Resting in Father’s Love

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While I was visiting my aunt and her family in Orlando, I heard a story that touched my heart deeply. It’s a story of Jenny-my aunt’s daughter- meeting her dad for the first time. My aunt had been divorced roughly for a year by then. She was a struggling waitress, a single mom, and a recent immigrant. But it was the year she felt the closest to God. She went to church every Sundays and some mornings to attend the morning prayer services. Witnessing my aunt’s faithfulness despite the hardships she faced, a lady at the church was determined to find my aunt a good husband. And so, one fine day in sunny Orlando, my aunt met the man who was destined to become her future husband for the very first time. Her two-year-old daughter came along. This is the heart of the story that moved me so. Jenny, the little girl, immediately went to the man she’s never seen before. She climbed onto his lab, looked straight into his eyes, and muttered one word that shocked both my aunt and my now-uncle. “Daddy?”

With that one word, my uncle’s was captivated. Soon followed the marriage, and an adoption. My aunt didn’t have to work any longer because her new husband provided enough money for the family. Jenny had the best education you can possibly get in Florida. She always excelled in her class, in her entire school, and in her entire state. I grew up listening to brilliant Jenny’s high scores and achievement even from half way around the world from Florida. Today, Jenny is a medical school student in one of the ivy leagues. It’s quite a fairy tale, really, when you consider what could have happened to Jenny had she not met her father.

This was what went on in my heart as I encountered today’s readings. In Romans 8: 15, Paul urges us that we have received a Spirit of adoption, through which we cry, “Abba, Father.” And how true it is.

During my last depressive episode in Hawaii, I finally gave in and went to see a Christian counselor. Our sessions went on once a week for almost three months until I left the island. Out of many sessions I’ve had with her, the most memorable was when my counselor told me that I suffered from having an “orphan spirit”. I’ve never been told that before. Perhaps because I’ve only had secular counselors in my past. I remember going home and googling orphan spirit. What I found out made so much sense that half of the burden and anxiety I was feeling vanished. Just being able to put a name to what I suffered was uplifting.

The heavy sense of abandonment, loneliness, alienation and isolation that permeated my entire childhood and early adulthood was still affecting me in my thirties. And having been raised in a family that was daily attacked by alcoholism, it was a matter of time for me to start abusing alcohol myself as my dad has done. Ravaged by high dose of caffeine, alcohol, and anti-depressant medication, my brain was about to take a turning point of no return when Jesus suddenly showed up and revealed His presence. “That’s the trouble with losing your mind; by the time it’s gone, it’s too late to get it back.” As Bill Bryson said in his book “A Walk in the Woods”, I was on the verge of that very trouble of losing my mind. So before I was really gone beyond repair, God snatched me away from the power of darkness, literally overnight. I was a Christian born overnight. But even after having the deep pleasure of knowing God personally and the mystical experience of God’s super powers, I was still having trouble with comprehending what His love for me meant. I now had a heavenly father that ruled the universe but what did that mean to me personally? I wasn’t suddenly put into a prestigious school (just like Jenny was) and I didn’t suddenly become the next heiress of a million dollars (just like Jenny did). My troubles were ever before me, prolonging, even intensifying at times, confusing my mind to doubt Jesus’s promises. Even so, I didn’t overlook the one thing I had now that I didn’t have before. I now had the relief that comes from having a sense of belonging. The relief overpowered me every time I knelt and prayed to God, calling Him Abba, Father. Sometimes, no words were left for me to say but the “Father”. I would just mutter that one word like it’s the last straw I have left to grab onto in my times of drowning. But it was so much more than that. The impact of being able to call the Higher Power, the Mighty One, the creator of the universe, and the great “I AM” simply “father” relieved me of all my fears, anxieties, and depression. And so, after perhaps a gazillion fathers slipped out of my mouth, out of my fearful heart, I finally felt better and stronger. I finally felt perfectly loved and cared for and with that, all symptoms of having an orphan spirit – my sense of abandonment, loneliness, alienation and isolation – departed, setting me free to love, live, and purely believe.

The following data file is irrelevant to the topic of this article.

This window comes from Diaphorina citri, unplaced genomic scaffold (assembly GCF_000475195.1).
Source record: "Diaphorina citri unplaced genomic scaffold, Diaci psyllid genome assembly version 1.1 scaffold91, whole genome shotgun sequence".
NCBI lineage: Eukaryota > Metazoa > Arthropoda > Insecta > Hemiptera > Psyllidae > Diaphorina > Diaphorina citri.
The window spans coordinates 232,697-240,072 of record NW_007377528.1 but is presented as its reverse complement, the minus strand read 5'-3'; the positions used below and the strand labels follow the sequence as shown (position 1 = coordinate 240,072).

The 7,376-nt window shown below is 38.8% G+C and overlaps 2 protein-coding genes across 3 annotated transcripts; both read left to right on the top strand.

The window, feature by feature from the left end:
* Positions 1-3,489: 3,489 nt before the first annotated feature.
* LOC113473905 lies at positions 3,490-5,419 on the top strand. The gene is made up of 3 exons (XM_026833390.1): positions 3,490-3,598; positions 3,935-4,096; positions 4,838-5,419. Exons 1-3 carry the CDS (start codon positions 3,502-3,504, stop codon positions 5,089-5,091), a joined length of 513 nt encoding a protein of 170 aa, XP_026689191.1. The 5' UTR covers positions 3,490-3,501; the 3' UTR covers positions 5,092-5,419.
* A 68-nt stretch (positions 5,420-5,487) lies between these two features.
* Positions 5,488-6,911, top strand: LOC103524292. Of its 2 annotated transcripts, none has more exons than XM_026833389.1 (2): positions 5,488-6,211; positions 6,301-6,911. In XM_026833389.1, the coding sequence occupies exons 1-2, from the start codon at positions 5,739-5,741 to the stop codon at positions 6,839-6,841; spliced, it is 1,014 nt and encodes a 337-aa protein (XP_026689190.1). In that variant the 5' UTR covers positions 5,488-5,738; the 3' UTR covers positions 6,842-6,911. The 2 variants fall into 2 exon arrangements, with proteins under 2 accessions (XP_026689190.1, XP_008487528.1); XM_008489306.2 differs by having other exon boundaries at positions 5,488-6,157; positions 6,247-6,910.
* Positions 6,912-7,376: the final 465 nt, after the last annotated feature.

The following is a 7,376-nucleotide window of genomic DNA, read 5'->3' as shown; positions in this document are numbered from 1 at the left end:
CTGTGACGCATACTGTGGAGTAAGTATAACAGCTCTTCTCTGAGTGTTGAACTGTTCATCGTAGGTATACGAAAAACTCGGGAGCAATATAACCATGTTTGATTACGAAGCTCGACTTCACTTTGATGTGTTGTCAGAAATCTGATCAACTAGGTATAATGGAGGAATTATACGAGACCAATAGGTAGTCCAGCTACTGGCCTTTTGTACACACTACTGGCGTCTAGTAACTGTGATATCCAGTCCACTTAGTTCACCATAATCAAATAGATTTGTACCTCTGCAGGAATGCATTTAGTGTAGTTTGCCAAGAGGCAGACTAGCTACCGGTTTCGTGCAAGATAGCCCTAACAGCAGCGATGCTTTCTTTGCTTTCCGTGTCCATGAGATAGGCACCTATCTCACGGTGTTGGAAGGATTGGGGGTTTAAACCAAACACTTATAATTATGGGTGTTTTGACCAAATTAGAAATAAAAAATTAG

Now, every time I call my dad, and spit out my quick “dad?” instead of saying “hello?”, I feel a strong sense of belonging. I am happy to be his daughter. He’s the dad that God has given me. He raised me to the best of his ability despite his illness of alcoholic addiction, despite fighting his own warfare with having an orphan spirit. This is my dad. And I love him all the more for the imperfections he had. It was for the imperfection that I desired perfection. It was for the absence of my dad that I desired the Father. Everything went as the way God has planned: He became my Father, and I, His adopted daughter who finds rest in His love alone.

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